33. Editorial Note

On March 14, 1973, President’s Assistant for National Security Affairs Henry Kissinger spoke with Deputy Secretary of the Treasury William Simon twice by telephone. During the first conversation, which began at 9:19 a.m., Kissinger, noting that Secretary of the Treasury George Shultz had asked for his views on the exchange crisis, told Simon that “I basically have only one view right now which is to do as much as we can to prevent a united European position without showing our hand.” Simon replied, “I interpret that as less intervention, which is a good idea, and I think George will be very happy with that comment.” Kissinger added, and Simon agreed, that he did not “think a unified European monetary system is in our interest. I don’t know what you think for technical reasons, but these guys are now helping to put it to us.” Kissinger continued, “I don’t know whether that’s true in the short term, but I’m convinced that that’s true in the long …” [ellipsis is in the original] “So I’d rather play with them individually. You know, if it were a question of supporting an individual currency, I’d be much more inclined to do that.” Kissinger also said: “You understand, my reason’s entirely political.” He went on to say that when he had received an intelligence report that made it clear to him “that all our enemies were for the European solution that pretty well decided me.” (National Archives, Nixon Presidential Materials, Kissinger Telephone Conversations, Box 19)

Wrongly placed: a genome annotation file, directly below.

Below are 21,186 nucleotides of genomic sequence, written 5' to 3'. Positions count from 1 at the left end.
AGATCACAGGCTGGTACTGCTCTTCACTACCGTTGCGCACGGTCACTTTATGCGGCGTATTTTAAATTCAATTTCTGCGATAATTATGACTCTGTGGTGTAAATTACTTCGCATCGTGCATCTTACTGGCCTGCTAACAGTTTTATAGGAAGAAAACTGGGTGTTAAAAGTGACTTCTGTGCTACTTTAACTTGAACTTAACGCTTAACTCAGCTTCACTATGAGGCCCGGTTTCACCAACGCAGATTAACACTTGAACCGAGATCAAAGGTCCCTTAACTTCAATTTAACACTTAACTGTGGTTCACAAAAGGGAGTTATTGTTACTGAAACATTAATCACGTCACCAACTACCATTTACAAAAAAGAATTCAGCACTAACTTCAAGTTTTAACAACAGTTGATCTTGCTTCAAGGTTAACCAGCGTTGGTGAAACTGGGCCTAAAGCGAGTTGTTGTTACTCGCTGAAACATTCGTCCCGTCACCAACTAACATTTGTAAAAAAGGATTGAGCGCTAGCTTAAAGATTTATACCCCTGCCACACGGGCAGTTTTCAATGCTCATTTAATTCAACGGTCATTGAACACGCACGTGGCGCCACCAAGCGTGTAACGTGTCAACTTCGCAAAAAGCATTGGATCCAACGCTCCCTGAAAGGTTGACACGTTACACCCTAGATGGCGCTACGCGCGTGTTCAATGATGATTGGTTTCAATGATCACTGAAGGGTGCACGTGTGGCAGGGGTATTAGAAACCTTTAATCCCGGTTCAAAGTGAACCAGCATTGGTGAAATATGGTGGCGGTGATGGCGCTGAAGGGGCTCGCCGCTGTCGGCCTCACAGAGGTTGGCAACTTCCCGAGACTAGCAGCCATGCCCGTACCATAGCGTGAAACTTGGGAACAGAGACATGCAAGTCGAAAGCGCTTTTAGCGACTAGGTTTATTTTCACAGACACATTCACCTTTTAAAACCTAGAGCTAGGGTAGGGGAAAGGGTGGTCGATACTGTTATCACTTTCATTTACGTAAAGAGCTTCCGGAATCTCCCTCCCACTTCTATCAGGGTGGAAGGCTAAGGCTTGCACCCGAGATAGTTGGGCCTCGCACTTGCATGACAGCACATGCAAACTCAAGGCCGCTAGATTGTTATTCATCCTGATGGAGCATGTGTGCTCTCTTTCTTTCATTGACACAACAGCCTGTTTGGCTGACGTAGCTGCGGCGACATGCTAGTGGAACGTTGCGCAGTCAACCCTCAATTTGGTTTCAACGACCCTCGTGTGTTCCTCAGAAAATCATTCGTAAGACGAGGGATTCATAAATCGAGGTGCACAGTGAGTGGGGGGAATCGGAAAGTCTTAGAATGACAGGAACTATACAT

Later that day, at 3:30 p.m., Kissinger and Simon spoke again. Simon told Kissinger that he had passed along Kissinger’s remarks to Shultz in Bonn, who appeared to agree with them. After discussing other matters, Kissinger returned to the subject of the exchange crisis, saying, “You know, my basic view is that at this stage we should not bring about any further European integration until we—I’d even pay a certain price if necessary intervening, if it’s done for National currency.” Simon agreed and Kissinger continued, “My view of a common float, if it works, is going to lead to a common monetary system.” Simon replied that he did not “have terribly much concern there because I don’t see this float working for terribly long.” Simon continued, “But that’s not disruptive. I think that several float, if you will, just as England and Italy by themselves right now is the answer for the immediate future.” (Ibid.)